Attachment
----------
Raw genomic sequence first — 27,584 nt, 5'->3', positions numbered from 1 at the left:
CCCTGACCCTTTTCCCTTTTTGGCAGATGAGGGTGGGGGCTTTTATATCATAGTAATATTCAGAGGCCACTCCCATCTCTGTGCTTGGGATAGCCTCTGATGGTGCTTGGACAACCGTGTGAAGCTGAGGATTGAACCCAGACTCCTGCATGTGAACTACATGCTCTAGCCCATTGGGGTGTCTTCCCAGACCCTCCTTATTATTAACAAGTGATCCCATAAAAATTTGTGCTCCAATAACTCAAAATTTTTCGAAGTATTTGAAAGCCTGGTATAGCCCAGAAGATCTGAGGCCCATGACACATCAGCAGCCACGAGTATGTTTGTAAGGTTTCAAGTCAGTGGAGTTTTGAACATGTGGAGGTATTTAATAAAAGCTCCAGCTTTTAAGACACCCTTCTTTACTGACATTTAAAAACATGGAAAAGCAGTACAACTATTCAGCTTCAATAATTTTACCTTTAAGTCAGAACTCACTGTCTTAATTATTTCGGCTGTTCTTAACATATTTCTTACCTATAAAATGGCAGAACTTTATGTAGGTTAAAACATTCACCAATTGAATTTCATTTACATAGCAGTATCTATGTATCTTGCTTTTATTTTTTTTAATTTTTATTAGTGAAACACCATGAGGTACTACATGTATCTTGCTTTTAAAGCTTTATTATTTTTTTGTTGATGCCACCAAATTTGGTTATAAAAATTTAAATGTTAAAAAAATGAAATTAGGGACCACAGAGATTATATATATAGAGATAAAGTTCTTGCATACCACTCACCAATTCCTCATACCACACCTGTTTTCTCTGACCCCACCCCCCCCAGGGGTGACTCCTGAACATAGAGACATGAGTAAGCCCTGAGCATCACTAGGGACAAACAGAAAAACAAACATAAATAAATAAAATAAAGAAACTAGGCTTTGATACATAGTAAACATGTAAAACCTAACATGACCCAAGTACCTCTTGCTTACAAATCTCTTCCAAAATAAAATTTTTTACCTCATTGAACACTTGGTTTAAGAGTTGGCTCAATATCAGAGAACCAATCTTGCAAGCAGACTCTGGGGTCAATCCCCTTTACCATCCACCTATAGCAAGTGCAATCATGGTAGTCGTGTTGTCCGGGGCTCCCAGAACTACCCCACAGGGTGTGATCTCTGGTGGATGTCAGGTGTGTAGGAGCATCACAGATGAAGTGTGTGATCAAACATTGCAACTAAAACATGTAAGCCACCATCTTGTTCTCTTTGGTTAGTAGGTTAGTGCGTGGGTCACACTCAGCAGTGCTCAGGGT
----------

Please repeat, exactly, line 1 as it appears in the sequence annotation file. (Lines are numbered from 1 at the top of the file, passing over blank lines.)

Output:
Raw genomic sequence first — 27,584 nt, 5'->3', positions numbered from 1 at the left: